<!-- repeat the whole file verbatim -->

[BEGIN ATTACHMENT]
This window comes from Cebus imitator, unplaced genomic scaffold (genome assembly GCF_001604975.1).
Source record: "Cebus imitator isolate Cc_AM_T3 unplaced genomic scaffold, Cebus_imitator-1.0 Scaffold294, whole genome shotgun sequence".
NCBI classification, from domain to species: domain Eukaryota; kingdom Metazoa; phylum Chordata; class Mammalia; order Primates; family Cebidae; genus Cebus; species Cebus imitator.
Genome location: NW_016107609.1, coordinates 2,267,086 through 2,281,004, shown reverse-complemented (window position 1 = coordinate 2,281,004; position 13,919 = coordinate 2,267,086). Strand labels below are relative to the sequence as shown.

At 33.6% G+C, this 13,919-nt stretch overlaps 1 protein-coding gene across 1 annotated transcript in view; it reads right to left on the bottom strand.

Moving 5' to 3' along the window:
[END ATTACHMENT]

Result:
This window comes from Cebus imitator, unplaced genomic scaffold (genome assembly GCF_001604975.1).
Source record: "Cebus imitator isolate Cc_AM_T3 unplaced genomic scaffold, Cebus_imitator-1.0 Scaffold294, whole genome shotgun sequence".
NCBI classification, from domain to species: domain Eukaryota; kingdom Metazoa; phylum Chordata; class Mammalia; order Primates; family Cebidae; genus Cebus; species Cebus imitator.
Genome location: NW_016107609.1, coordinates 2,267,086 through 2,281,004, shown reverse-complemented (window position 1 = coordinate 2,281,004; position 13,919 = coordinate 2,267,086). Strand labels below are relative to the sequence as shown.

At 33.6% G+C, this 13,919-nt stretch overlaps 1 protein-coding gene across 1 annotated transcript in view; it reads right to left on the bottom strand.

Moving 5' to 3' along the window: